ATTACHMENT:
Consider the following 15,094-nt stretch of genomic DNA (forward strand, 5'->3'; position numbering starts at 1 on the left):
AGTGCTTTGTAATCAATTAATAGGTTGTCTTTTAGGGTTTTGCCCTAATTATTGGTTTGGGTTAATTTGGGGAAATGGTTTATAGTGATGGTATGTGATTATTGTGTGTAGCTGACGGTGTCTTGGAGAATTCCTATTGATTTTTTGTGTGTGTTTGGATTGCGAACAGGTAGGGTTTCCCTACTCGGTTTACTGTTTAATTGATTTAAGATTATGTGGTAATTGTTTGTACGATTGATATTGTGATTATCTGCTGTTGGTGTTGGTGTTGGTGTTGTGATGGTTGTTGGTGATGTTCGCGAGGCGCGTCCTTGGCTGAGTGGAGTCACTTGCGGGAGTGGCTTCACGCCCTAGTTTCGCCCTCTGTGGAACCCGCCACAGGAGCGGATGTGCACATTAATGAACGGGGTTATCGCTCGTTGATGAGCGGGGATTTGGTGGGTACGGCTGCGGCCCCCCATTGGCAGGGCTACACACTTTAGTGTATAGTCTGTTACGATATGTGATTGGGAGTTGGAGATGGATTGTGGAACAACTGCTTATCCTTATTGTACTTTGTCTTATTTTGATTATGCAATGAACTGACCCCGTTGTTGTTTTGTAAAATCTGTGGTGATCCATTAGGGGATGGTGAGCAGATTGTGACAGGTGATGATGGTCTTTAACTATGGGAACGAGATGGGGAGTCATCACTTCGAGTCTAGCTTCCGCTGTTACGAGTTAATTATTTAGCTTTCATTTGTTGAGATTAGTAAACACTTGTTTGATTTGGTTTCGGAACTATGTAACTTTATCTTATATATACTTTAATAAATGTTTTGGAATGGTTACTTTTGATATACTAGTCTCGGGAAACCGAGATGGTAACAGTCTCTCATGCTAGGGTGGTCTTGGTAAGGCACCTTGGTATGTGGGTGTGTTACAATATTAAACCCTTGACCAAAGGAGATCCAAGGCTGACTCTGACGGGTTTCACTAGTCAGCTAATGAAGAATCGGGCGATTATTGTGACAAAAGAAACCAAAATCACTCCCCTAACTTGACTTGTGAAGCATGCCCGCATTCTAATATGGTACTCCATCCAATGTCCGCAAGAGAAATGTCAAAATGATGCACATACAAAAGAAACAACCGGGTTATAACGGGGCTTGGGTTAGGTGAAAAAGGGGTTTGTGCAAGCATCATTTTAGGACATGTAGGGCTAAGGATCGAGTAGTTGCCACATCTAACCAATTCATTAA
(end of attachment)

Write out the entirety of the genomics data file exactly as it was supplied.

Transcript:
Consider the following 15,094-nt stretch of genomic DNA (forward strand, 5'->3'; position numbering starts at 1 on the left):
AGTGCTTTGTAATCAATTAATAGGTTGTCTTTTAGGGTTTTGCCCTAATTATTGGTTTGGGTTAATTTGGGGAAATGGTTTATAGTGATGGTATGTGATTATTGTGTGTAGCTGACGGTGTCTTGGAGAATTCCTATTGATTTTTTGTGTGTGTTTGGATTGCGAACAGGTAGGGTTTCCCTACTCGGTTTACTGTTTAATTGATTTAAGATTATGTGGTAATTGTTTGTACGATTGATATTGTGATTATCTGCTGTTGGTGTTGGTGTTGGTGTTGTGATGGTTGTTGGTGATGTTCGCGAGGCGCGTCCTTGGCTGAGTGGAGTCACTTGCGGGAGTGGCTTCACGCCCTAGTTTCGCCCTCTGTGGAACCCGCCACAGGAGCGGATGTGCACATTAATGAACGGGGTTATCGCTCGTTGATGAGCGGGGATTTGGTGGGTACGGCTGCGGCCCCCCATTGGCAGGGCTACACACTTTAGTGTATAGTCTGTTACGATATGTGATTGGGAGTTGGAGATGGATTGTGGAACAACTGCTTATCCTTATTGTACTTTGTCTTATTTTGATTATGCAATGAACTGACCCCGTTGTTGTTTTGTAAAATCTGTGGTGATCCATTAGGGGATGGTGAGCAGATTGTGACAGGTGATGATGGTCTTTAACTATGGGAACGAGATGGGGAGTCATCACTTCGAGTCTAGCTTCCGCTGTTACGAGTTAATTATTTAGCTTTCATTTGTTGAGATTAGTAAACACTTGTTTGATTTGGTTTCGGAACTATGTAACTTTATCTTATATATACTTTAATAAATGTTTTGGAATGGTTACTTTTGATATACTAGTCTCGGGAAACCGAGATGGTAACAGTCTCTCATGCTAGGGTGGTCTTGGTAAGGCACCTTGGTATGTGGGTGTGTTACAATATTAAACCCTTGACCAAAGGAGATCCAAGGCTGACTCTGACGGGTTTCACTAGTCAGCTAATGAAGAATCGGGCGATTATTGTGACAAAAGAAACCAAAATCACTCCCCTAACTTGACTTGTGAAGCATGCCCGCATTCTAATATGGTACTCCATCCAATGTCCGCAAGAGAAATGTCAAAATGATGCACATACAAAAGAAACAACCGGGTTATAACGGGGCTTGGGTTAGGTGAAAAAGGGGTTTGTGCAAGCATCATTTTAGGACATGTAGGGCTAAGGATCGAGTAGTTGCCACATCTAACCAATTCATTAA